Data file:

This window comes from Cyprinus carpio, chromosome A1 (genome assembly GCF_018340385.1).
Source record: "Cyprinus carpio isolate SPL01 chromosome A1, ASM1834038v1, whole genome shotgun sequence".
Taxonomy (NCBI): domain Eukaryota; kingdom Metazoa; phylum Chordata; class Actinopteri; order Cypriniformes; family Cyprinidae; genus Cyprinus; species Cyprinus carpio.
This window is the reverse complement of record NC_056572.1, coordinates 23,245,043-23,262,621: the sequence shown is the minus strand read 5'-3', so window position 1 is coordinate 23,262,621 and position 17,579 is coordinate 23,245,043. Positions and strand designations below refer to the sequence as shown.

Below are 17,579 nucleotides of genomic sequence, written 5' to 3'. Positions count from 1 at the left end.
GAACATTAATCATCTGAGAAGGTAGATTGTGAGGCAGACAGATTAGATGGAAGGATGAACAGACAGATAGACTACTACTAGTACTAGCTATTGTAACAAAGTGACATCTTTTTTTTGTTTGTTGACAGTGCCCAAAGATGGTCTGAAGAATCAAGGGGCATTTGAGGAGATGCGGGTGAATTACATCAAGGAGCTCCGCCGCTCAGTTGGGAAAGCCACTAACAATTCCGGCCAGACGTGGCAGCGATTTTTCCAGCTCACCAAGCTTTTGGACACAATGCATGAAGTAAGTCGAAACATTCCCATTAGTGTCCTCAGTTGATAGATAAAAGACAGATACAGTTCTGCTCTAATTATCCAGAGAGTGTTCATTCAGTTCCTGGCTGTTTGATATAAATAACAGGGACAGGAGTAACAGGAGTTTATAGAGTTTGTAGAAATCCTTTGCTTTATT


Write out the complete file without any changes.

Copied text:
This window comes from Cyprinus carpio, chromosome A1 (genome assembly GCF_018340385.1).
Source record: "Cyprinus carpio isolate SPL01 chromosome A1, ASM1834038v1, whole genome shotgun sequence".
Taxonomy (NCBI): domain Eukaryota; kingdom Metazoa; phylum Chordata; class Actinopteri; order Cypriniformes; family Cyprinidae; genus Cyprinus; species Cyprinus carpio.
This window is the reverse complement of record NC_056572.1, coordinates 23,245,043-23,262,621: the sequence shown is the minus strand read 5'-3', so window position 1 is coordinate 23,262,621 and position 17,579 is coordinate 23,245,043. Positions and strand designations below refer to the sequence as shown.

Below are 17,579 nucleotides of genomic sequence, written 5' to 3'. Positions count from 1 at the left end.
GAACATTAATCATCTGAGAAGGTAGATTGTGAGGCAGACAGATTAGATGGAAGGATGAACAGACAGATAGACTACTACTAGTACTAGCTATTGTAACAAAGTGACATCTTTTTTTTGTTTGTTGACAGTGCCCAAAGATGGTCTGAAGAATCAAGGGGCATTTGAGGAGATGCGGGTGAATTACATCAAGGAGCTCCGCCGCTCAGTTGGGAAAGCCACTAACAATTCCGGCCAGACGTGGCAGCGATTTTTCCAGCTCACCAAGCTTTTGGACACAATGCATGAAGTAAGTCGAAACATTCCCATTAGTGTCCTCAGTTGATAGATAAAAGACAGATACAGTTCTGCTCTAATTATCCAGAGAGTGTTCATTCAGTTCCTGGCTGTTTGATATAAATAACAGGGACAGGAGTAACAGGAGTTTATAGAGTTTGTAGAAATCCTTTGCTTTATT